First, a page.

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NCSHA Comments to HUD on Second State Fair Housing Assessment Tool Comments

Published on October 27, 2016

NCSHA commended HUD for adopting many of the recommendations NCSHA made in our comments on the first iteration of the state assessment tool. These changes make the tool more responsive to state level implementation needs, clarify to some extent what is expected of states, and reduce some of the burden on state agencies. In particular, NCSHA applauded HUD for committing to work with us and HFAs as it develops the state AFFH data and mapping tool (AFFH-T), which state will need to use in conjunction with the assessment tool to develop their Assessments of Fair Housing (AFH), and for providing a separate comment period on the AFFH-T.

However, despite the positive steps HUD has taken thus far, NCSHA still believes the AFH process will remain unreasonably time- and cost-burdensome unless HUD makes further modifications to the tool. Specifically NCSHA urged HUD to:

  • Modify the contributing factors discussion requirement to clarify that states do not need to conduct analyses showing a causal connection between contributing factors and fair housing issues;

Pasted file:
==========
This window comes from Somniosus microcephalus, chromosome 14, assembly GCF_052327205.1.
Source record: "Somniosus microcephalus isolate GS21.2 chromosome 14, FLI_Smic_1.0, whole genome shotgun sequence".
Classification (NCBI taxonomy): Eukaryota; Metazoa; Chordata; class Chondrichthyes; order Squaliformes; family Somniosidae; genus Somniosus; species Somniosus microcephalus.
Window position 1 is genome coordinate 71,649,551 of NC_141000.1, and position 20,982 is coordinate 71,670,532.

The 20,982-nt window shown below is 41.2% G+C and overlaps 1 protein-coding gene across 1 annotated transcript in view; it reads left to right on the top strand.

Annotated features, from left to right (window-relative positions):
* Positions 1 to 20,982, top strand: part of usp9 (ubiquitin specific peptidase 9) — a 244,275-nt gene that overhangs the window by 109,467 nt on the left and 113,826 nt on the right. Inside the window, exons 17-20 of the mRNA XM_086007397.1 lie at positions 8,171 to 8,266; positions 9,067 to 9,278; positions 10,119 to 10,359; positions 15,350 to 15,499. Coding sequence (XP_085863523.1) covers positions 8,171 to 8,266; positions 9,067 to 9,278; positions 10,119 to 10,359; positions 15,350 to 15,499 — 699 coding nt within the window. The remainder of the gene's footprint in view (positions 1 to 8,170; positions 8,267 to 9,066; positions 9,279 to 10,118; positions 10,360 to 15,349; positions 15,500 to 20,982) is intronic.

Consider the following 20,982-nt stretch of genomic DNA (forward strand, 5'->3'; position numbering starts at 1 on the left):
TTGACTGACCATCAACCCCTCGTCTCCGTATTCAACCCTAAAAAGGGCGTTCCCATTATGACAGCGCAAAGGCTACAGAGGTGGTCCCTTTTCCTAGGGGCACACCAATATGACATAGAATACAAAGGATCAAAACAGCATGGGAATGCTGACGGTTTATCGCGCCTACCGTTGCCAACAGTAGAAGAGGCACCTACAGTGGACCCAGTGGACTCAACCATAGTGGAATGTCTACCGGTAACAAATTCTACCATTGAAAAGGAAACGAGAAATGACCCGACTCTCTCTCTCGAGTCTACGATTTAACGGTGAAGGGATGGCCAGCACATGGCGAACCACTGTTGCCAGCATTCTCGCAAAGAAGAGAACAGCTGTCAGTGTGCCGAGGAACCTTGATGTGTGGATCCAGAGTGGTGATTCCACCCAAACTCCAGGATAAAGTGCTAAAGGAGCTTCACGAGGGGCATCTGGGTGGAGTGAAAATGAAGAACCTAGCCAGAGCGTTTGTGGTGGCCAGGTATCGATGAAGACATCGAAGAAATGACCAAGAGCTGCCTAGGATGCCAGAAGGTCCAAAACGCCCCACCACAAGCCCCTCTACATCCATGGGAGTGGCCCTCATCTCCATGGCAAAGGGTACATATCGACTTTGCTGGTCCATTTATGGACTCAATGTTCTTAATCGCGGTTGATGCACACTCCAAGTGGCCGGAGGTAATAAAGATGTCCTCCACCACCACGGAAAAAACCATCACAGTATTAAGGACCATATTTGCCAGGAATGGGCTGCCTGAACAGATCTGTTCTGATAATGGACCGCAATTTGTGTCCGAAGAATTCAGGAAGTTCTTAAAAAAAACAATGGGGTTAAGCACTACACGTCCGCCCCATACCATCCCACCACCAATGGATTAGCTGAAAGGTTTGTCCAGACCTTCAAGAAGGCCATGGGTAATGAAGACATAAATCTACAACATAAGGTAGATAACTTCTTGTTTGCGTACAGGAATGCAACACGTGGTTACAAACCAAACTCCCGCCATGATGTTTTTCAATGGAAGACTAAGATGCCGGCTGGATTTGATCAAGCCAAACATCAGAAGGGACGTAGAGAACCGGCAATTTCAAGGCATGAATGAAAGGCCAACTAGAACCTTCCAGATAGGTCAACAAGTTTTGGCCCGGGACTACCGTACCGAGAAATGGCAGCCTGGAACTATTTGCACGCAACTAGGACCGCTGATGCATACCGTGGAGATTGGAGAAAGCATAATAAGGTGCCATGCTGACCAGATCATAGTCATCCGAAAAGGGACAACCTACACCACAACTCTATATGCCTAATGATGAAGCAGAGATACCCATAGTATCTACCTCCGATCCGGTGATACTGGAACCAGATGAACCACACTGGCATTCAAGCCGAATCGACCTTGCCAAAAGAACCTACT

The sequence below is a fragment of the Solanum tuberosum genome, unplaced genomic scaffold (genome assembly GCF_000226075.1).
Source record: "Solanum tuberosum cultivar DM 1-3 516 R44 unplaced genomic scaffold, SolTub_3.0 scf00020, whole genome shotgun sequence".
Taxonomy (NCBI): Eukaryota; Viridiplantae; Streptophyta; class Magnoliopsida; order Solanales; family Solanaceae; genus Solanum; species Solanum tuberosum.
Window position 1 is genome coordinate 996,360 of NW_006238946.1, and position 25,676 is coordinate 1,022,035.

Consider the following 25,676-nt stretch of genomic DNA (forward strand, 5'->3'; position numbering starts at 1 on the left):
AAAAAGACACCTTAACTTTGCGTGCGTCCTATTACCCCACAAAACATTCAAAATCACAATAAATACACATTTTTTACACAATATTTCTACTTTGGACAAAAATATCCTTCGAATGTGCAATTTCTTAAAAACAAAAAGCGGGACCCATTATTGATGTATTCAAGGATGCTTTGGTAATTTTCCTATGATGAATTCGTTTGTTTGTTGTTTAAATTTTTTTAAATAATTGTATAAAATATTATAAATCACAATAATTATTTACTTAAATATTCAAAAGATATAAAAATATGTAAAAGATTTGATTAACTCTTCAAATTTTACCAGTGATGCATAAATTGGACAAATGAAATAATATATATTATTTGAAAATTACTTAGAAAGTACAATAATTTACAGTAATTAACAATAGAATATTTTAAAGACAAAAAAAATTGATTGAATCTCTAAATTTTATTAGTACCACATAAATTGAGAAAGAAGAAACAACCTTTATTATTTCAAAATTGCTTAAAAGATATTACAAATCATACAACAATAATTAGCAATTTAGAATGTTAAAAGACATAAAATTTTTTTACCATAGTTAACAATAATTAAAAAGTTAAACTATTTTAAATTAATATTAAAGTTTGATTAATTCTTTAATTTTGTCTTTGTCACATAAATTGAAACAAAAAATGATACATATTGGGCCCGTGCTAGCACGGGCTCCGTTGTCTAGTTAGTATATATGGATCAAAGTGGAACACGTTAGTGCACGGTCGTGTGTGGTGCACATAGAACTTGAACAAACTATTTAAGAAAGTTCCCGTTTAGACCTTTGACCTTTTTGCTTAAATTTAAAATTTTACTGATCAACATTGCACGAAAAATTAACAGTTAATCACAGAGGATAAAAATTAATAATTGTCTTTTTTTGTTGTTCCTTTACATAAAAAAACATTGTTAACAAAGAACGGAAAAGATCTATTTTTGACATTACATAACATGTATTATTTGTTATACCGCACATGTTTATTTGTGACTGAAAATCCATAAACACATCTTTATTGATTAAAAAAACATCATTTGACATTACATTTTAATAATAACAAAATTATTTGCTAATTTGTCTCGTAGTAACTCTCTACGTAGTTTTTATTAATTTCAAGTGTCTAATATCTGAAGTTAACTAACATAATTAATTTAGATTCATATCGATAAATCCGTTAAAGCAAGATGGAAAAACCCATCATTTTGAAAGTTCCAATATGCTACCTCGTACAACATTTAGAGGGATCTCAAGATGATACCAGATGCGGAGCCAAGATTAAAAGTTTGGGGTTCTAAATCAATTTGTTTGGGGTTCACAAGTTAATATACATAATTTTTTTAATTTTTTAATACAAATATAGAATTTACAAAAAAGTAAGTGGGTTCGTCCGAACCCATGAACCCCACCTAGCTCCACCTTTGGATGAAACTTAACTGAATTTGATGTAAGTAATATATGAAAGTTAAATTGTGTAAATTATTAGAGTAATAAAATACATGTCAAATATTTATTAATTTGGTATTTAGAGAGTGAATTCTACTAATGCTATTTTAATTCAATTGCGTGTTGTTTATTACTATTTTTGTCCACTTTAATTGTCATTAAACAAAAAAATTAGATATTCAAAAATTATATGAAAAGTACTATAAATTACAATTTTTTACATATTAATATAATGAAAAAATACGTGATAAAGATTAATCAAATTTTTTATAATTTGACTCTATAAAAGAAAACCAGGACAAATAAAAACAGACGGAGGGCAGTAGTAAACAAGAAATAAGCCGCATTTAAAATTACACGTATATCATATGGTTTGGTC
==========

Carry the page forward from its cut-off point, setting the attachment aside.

• Clarify the course of action when a local program participant’s findings in its analysis differ from the findings of the state agency in its analysis;
  • Not require states to undertake analyses beyond their borders;
  • Make optional any analysis requiring longitudinal study of demographic trends;
  • Clarify what is expected of state agencies under the Disparities in Access to Opportunities section of the assessment tool;
  • Make optional questions in the Disability and Access Analysis section of the assessment tool that require states to conduct analyses based on type of disability;
  • Clarify that states and local program participants can coordinate their community participation process, even if they are not undertaking a joint AFH;
  • And ensure language uniformity throughout the state assessment tool, consistent with the changes HUD has made to make the tool more applicable to state-level jurisdictions.